Billings School Board Proposes Plan to Extend Education for All 19-Year-Olds |


Billings West High junior Emily Pennington is about to compete in her senior year.

The school board passed first reading a policy change that will allow all students up to age 20 to enroll in secondary school. The change was brought about by Pennington, who has Down syndrome, and her parents’ intense efforts to persuade the district to enroll Emily for her senior year and let her graduate with her class.

The change will affect students whether they have special needs or not.

Policy 2050 had banned any student who turned 19 before September 10 from enrolling in the school. The new policy changes from 19 to 20 and allows students who meet certain criteria with special needs to enroll, provided they are not 21 by the September 10 deadline. Pennington is 18 and will turn 19 in July.

The policy will be read a second time at the regular council meeting on April 18 and members will vote again.

Board member Mike Leo speaks during a meeting of the School District 2 Board of Trustees at Lincoln Center in Billings on Tuesday.

MIKE CLARK, Billings Gazette

The controversial policy came to light after Jana Pennington, Emily’s mother, posted on social media about her fight. She had been working for months to have the issue of enrolling her daughter in her senior year added to the agenda of a board meeting.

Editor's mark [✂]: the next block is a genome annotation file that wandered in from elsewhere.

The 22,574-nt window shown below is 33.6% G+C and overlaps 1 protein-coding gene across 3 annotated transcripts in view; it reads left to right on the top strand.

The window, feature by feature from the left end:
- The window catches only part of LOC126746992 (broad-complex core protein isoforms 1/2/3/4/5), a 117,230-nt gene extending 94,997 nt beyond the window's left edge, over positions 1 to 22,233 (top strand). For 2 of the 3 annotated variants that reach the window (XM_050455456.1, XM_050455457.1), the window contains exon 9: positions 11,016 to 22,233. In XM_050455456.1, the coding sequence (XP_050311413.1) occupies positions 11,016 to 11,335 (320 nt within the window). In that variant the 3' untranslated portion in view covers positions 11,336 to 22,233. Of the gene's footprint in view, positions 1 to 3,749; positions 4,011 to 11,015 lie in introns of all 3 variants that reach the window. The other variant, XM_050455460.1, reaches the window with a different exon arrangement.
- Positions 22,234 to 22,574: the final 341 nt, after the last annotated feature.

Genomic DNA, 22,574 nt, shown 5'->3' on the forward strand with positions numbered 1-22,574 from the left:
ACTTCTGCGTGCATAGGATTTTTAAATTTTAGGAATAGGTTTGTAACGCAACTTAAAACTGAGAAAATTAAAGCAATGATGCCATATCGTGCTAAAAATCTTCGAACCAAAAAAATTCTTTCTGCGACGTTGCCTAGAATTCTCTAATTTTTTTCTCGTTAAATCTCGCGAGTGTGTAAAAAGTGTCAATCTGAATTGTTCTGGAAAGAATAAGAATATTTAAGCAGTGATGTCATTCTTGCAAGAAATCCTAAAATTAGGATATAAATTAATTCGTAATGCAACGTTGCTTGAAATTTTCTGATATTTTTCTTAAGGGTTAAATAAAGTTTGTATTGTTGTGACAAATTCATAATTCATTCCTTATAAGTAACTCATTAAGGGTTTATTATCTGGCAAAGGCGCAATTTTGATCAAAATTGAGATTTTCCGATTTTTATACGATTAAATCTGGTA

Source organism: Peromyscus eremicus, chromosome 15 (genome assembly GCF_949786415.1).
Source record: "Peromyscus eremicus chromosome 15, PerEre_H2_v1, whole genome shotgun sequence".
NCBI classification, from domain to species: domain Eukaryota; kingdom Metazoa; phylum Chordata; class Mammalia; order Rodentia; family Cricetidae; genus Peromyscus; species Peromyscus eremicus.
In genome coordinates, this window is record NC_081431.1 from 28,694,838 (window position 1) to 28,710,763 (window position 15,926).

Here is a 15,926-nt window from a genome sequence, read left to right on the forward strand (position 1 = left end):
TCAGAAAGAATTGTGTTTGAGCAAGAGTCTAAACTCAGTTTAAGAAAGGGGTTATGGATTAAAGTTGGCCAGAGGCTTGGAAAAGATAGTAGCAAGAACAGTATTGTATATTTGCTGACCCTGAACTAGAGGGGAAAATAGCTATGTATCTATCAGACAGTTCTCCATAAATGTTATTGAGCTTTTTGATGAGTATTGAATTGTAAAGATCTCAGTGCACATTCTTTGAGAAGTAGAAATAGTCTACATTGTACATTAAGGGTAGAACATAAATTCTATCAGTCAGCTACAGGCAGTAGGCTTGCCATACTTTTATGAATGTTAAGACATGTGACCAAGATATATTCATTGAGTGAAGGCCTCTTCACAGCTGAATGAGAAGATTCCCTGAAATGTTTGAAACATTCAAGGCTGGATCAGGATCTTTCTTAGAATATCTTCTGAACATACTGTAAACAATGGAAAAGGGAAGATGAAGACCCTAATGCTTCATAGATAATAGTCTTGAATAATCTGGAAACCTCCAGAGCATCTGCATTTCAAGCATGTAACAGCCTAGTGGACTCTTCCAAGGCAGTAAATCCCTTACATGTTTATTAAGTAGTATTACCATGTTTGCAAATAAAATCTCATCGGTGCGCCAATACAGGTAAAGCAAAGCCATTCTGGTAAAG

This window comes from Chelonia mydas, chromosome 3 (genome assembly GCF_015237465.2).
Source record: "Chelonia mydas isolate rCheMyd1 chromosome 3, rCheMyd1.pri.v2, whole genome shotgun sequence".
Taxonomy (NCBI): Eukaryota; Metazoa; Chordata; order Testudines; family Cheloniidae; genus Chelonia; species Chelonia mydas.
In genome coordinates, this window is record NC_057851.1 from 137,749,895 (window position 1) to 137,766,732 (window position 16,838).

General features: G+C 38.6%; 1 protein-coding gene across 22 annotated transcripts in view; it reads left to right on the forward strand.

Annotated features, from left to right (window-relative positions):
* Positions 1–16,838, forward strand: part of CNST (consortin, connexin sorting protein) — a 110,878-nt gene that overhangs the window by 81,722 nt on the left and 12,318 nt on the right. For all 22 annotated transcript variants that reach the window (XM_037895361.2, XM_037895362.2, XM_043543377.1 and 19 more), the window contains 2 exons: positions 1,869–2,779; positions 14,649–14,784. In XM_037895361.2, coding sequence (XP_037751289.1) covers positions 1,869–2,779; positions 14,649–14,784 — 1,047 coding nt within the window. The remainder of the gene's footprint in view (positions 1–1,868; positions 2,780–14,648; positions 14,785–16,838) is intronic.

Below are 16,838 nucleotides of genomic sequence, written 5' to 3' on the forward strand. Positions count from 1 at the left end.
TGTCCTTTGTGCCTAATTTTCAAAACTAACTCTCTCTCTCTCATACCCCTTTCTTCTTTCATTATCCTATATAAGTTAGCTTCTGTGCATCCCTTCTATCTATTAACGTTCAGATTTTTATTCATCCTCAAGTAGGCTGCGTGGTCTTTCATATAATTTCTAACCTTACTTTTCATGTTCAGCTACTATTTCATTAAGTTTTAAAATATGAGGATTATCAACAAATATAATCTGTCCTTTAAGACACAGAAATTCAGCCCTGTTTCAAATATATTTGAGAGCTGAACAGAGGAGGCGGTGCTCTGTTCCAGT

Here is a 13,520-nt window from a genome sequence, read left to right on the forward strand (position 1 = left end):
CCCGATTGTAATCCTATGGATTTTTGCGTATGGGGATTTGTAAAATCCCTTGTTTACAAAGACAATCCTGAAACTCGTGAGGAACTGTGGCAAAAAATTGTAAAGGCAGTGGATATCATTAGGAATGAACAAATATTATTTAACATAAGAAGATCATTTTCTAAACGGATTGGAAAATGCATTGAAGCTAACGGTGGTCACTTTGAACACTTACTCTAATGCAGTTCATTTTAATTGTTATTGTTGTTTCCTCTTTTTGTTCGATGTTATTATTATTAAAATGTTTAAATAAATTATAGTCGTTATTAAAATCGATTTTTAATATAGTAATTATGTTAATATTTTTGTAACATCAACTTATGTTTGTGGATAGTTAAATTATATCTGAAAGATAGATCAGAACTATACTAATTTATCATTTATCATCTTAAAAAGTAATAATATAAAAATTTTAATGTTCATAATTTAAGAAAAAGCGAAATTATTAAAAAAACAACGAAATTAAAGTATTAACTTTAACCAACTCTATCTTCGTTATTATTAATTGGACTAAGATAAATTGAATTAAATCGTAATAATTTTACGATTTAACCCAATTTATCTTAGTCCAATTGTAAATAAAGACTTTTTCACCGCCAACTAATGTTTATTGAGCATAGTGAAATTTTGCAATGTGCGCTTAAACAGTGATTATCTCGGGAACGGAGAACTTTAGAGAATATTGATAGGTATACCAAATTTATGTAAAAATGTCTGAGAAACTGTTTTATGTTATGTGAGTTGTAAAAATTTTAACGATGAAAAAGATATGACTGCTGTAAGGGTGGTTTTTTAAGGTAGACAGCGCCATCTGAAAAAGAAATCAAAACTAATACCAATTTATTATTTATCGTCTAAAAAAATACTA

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Since the public release and subsequent media coverage, the matter has been raised with the Superintendent and Board of Directors who hastily held a public meeting last week to discuss the policy and its relationship to a statute. of 2021 known as House Bill 233, which provided supplementary education funding for students with special needs.

The board considered five possible options on Tuesday, ranging from broad enrollment of 19-year-olds across the district to no action.

Superintendent Greg Upham warned that a general one-year addition to the age policy would be doable without major staff additions, but a general two-year change would require more full-time staff and funding. He also warned of another “zero tolerance” policy.

“It goes both ways,” he said. “This simplifies the task of the decision makers, but makes it more difficult to take into account any mitigating circumstances that would come into play in the advisability of making the decision.”

Administrator Russell Hall also advocated for a policy that allowed exceptions because “zero tolerance is what we’re talking about today,” he said.

In the end, three administrators voted against the measure and six administrators voted to amend. Every admin expressed interest in moving forward with the policy change, but some wanted it implemented immediately while others wanted to wait.

Greta BeschMoen

On Tuesday, President Greta Besch Moen leads a meeting of the School District 2 Board of Trustees at Lincoln Center in Billings.

Trustees Janna Hafer and Zack Terakedis opposed an immediate policy change with Chair Greta Besch Moen. The board also acted on a motion to waive the three-reading policy for the amendment, but that measure had to be unanimous and failed with a single non-vote from Trustee Janna Hafer.